Updated: Jun 1
Everyone know about St. Marks Square, the Basilica, the Grand Canal and the Rialto bridge. But there is much more to Venice that I call the "unseen side of Venice". There are 6 districts in Venice, one of which is the San Marco, or historical district. This is the area where most visitors spend all their time when in Venice. But there are 5 other districts to explore.
The Districts are divided into thirty-eight parishes. These parishes predate the Districts, which were created in about 1170. Each parish exhibited unique characteristics but also belonged to an integrated network. Remember, Venice is constructed on all these islands and they have not been very connected with all the bridges throughout most of history.
So each community (or parish) chose its own patron saint, staged its own festivals, congregated around its own market center, constructed its own bell towers, and developed its own customs.
Now what's interesting is each parish has it's own house numbering system and the "streets" are anything but straight since they follow the twists and turns of the canals. Each house has a unique number in the district, from one to several thousand, generally numbered from one corner of the area to another, but not usually in a readily understandable manner. So these districts and parishes are interesting to visit.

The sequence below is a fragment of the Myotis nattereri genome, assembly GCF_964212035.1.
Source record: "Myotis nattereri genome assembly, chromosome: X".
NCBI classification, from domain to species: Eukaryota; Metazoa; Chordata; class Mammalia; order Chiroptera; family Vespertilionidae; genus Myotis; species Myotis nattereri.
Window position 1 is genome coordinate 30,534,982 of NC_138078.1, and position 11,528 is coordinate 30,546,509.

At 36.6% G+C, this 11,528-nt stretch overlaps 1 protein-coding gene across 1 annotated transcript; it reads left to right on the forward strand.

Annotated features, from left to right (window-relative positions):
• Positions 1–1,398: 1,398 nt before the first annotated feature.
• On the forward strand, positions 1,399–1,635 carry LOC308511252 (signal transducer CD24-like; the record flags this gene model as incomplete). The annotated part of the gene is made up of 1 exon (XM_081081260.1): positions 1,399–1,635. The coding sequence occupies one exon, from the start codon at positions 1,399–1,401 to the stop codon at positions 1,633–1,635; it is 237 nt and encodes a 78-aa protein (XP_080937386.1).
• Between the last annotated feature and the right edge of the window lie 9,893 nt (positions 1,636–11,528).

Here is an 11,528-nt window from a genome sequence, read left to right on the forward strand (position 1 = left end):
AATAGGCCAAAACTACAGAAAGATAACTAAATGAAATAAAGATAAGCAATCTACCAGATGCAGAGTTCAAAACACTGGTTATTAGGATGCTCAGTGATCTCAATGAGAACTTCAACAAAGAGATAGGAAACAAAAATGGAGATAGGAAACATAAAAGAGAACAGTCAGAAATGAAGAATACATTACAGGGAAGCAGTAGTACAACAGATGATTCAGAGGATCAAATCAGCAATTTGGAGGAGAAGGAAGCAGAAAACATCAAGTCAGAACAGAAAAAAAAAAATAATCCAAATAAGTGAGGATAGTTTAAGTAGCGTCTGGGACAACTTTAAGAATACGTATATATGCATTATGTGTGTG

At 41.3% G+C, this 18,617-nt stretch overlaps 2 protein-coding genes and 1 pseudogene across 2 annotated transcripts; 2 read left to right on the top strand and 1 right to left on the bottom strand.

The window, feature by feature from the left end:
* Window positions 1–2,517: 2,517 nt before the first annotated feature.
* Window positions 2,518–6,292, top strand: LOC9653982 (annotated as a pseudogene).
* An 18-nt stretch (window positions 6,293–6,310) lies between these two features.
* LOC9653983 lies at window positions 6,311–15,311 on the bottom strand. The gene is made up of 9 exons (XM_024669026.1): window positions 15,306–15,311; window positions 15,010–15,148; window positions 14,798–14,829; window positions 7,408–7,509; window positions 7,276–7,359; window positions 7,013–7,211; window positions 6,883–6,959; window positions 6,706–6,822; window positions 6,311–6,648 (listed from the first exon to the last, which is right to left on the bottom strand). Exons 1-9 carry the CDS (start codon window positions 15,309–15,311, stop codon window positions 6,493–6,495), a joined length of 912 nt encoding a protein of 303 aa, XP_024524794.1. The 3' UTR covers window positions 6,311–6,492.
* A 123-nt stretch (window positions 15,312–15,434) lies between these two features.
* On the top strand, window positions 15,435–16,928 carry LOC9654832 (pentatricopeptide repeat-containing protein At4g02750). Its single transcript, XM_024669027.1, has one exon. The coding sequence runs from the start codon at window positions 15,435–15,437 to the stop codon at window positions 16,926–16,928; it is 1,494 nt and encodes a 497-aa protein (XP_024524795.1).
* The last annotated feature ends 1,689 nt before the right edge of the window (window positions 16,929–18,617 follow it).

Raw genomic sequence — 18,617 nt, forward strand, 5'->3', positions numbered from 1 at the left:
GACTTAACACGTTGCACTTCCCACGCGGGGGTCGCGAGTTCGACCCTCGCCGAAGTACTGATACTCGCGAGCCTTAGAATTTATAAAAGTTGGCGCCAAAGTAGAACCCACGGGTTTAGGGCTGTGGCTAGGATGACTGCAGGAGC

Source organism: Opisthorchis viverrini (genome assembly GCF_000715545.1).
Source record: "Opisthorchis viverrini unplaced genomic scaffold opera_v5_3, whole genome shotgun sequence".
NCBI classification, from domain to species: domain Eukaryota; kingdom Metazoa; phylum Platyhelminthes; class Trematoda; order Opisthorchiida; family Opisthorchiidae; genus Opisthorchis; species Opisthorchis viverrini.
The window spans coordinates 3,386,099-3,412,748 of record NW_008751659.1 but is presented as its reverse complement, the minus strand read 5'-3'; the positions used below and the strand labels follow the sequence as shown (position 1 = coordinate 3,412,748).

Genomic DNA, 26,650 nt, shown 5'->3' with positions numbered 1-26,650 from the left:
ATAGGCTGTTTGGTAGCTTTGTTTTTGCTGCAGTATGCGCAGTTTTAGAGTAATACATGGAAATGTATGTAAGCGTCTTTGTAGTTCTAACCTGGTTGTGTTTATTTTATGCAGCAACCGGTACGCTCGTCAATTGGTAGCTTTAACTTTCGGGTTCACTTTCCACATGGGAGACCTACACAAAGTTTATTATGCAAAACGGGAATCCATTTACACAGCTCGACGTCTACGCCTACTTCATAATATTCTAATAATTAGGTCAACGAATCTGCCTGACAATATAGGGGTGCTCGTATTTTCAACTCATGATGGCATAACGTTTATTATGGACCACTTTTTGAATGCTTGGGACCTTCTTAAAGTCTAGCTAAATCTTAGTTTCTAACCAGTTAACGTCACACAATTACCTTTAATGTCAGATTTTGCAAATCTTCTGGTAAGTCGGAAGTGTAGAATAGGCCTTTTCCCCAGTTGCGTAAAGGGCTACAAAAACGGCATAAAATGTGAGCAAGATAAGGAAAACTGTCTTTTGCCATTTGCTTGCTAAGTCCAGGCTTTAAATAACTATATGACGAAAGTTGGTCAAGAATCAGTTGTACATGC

The district west of the historical district is now where most of the locals live. It's also where both the harbor and the university are located. Much of this area had many, many small canals that have now been filled in and have become narrow little streets.
This district also has the two remaining Gondola builders. There are about 350 gondolas and 400 gondolier in Venice. On average, gondolas are about thirty feet long and weigh around thirteen hundred pounds. Each gondolier has to pass a number of tests and then buy one of the licenses that are in very high demand from another gondolier willing to sell. The price can run into the hundreds of thousands of dollars.